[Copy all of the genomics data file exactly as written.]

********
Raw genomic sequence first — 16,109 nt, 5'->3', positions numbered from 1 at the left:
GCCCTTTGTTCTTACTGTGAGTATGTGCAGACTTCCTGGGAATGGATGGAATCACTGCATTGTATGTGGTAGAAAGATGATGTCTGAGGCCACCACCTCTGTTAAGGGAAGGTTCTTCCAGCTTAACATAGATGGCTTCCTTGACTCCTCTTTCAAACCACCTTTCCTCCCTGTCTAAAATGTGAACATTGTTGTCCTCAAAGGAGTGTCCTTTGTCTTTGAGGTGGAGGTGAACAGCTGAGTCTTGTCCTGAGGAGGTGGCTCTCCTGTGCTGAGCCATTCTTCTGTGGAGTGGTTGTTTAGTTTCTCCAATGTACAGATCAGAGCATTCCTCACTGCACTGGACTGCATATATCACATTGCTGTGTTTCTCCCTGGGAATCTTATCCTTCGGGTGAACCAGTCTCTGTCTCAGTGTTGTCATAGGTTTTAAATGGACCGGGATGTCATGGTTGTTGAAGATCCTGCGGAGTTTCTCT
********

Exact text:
Raw genomic sequence first — 16,109 nt, 5'->3', positions numbered from 1 at the left:
GCCCTTTGTTCTTACTGTGAGTATGTGCAGACTTCCTGGGAATGGATGGAATCACTGCATTGTATGTGGTAGAAAGATGATGTCTGAGGCCACCACCTCTGTTAAGGGAAGGTTCTTCCAGCTTAACATAGATGGCTTCCTTGACTCCTCTTTCAAACCACCTTTCCTCCCTGTCTAAAATGTGAACATTGTTGTCCTCAAAGGAGTGTCCTTTGTCTTTGAGGTGGAGGTGAACAGCTGAGTCTTGTCCTGAGGAGGTGGCTCTCCTGTGCTGAGCCATTCTTCTGTGGAGTGGTTGTTTAGTTTCTCCAATGTACAGATCAGAGCATTCCTCACTGCACTGGACTGCATATATCACATTGCTGTGTTTCTCCCTGGGAATCTTATCCTTCGGGTGAACCAGTCTCTGTCTCAGTGTTGTCATAGGTTTTAAATGGACCGGGATGTCATGGTTGTTGAAGATCCTGCGGAGTTTCTCT